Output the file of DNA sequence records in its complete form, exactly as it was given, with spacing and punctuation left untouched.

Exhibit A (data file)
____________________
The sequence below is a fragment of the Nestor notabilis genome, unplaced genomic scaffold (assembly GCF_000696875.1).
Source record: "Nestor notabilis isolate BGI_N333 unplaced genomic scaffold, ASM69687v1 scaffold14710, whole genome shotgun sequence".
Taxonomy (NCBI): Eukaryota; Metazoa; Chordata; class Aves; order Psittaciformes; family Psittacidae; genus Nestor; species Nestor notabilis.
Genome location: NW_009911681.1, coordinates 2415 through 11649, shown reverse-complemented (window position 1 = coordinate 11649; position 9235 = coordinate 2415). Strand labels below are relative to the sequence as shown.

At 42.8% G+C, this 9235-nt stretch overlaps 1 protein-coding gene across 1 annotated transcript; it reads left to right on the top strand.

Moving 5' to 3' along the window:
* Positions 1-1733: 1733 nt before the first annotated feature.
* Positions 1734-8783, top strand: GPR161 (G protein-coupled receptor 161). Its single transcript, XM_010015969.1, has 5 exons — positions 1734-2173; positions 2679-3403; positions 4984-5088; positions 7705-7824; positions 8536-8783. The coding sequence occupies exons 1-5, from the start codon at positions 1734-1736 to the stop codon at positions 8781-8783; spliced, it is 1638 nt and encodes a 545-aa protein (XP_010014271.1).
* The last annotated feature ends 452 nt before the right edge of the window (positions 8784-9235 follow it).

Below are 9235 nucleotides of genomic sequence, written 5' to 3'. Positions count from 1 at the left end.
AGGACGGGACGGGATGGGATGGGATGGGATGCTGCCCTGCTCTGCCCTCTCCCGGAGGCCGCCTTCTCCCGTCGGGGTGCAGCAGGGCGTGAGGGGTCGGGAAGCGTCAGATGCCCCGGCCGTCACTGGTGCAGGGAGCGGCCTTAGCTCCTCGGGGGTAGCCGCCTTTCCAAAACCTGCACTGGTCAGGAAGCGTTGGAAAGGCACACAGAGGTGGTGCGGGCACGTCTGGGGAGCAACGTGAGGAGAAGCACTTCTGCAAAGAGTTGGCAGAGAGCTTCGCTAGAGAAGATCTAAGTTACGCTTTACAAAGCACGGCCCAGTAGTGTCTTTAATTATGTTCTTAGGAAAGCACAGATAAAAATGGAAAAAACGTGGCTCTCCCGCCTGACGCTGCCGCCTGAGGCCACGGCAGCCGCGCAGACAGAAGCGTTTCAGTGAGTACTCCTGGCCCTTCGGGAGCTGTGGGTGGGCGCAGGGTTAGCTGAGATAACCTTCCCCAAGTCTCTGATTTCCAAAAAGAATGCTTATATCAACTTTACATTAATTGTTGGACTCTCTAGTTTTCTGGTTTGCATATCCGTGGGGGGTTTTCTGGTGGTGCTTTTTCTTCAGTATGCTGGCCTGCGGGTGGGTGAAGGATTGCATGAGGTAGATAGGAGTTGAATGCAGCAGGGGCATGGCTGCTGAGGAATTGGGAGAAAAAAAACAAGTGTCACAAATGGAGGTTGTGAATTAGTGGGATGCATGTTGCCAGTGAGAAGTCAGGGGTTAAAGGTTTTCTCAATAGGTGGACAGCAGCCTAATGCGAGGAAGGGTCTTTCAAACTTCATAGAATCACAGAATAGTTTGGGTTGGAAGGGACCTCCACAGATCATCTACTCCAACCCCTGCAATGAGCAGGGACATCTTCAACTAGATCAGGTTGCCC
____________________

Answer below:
The sequence below is a fragment of the Nestor notabilis genome, unplaced genomic scaffold (assembly GCF_000696875.1).
Source record: "Nestor notabilis isolate BGI_N333 unplaced genomic scaffold, ASM69687v1 scaffold14710, whole genome shotgun sequence".
Taxonomy (NCBI): Eukaryota; Metazoa; Chordata; class Aves; order Psittaciformes; family Psittacidae; genus Nestor; species Nestor notabilis.
Genome location: NW_009911681.1, coordinates 2415 through 11649, shown reverse-complemented (window position 1 = coordinate 11649; position 9235 = coordinate 2415). Strand labels below are relative to the sequence as shown.

At 42.8% G+C, this 9235-nt stretch overlaps 1 protein-coding gene across 1 annotated transcript; it reads left to right on the top strand.

Moving 5' to 3' along the window:
* Positions 1-1733: 1733 nt before the first annotated feature.
* Positions 1734-8783, top strand: GPR161 (G protein-coupled receptor 161). Its single transcript, XM_010015969.1, has 5 exons — positions 1734-2173; positions 2679-3403; positions 4984-5088; positions 7705-7824; positions 8536-8783. The coding sequence occupies exons 1-5, from the start codon at positions 1734-1736 to the stop codon at positions 8781-8783; spliced, it is 1638 nt and encodes a 545-aa protein (XP_010014271.1).
* The last annotated feature ends 452 nt before the right edge of the window (positions 8784-9235 follow it).

Below are 9235 nucleotides of genomic sequence, written 5' to 3'. Positions count from 1 at the left end.
AGGACGGGACGGGATGGGATGGGATGGGATGCTGCCCTGCTCTGCCCTCTCCCGGAGGCCGCCTTCTCCCGTCGGGGTGCAGCAGGGCGTGAGGGGTCGGGAAGCGTCAGATGCCCCGGCCGTCACTGGTGCAGGGAGCGGCCTTAGCTCCTCGGGGGTAGCCGCCTTTCCAAAACCTGCACTGGTCAGGAAGCGTTGGAAAGGCACACAGAGGTGGTGCGGGCACGTCTGGGGAGCAACGTGAGGAGAAGCACTTCTGCAAAGAGTTGGCAGAGAGCTTCGCTAGAGAAGATCTAAGTTACGCTTTACAAAGCACGGCCCAGTAGTGTCTTTAATTATGTTCTTAGGAAAGCACAGATAAAAATGGAAAAAACGTGGCTCTCCCGCCTGACGCTGCCGCCTGAGGCCACGGCAGCCGCGCAGACAGAAGCGTTTCAGTGAGTACTCCTGGCCCTTCGGGAGCTGTGGGTGGGCGCAGGGTTAGCTGAGATAACCTTCCCCAAGTCTCTGATTTCCAAAAAGAATGCTTATATCAACTTTACATTAATTGTTGGACTCTCTAGTTTTCTGGTTTGCATATCCGTGGGGGGTTTTCTGGTGGTGCTTTTTCTTCAGTATGCTGGCCTGCGGGTGGGTGAAGGATTGCATGAGGTAGATAGGAGTTGAATGCAGCAGGGGCATGGCTGCTGAGGAATTGGGAGAAAAAAAACAAGTGTCACAAATGGAGGTTGTGAATTAGTGGGATGCATGTTGCCAGTGAGAAGTCAGGGGTTAAAGGTTTTCTCAATAGGTGGACAGCAGCCTAATGCGAGGAAGGGTCTTTCAAACTTCATAGAATCACAGAATAGTTTGGGTTGGAAGGGACCTCCACAGATCATCTACTCCAACCCCTGCAATGAGCAGGGACATCTTCAACTAGATCAGGTTGCCC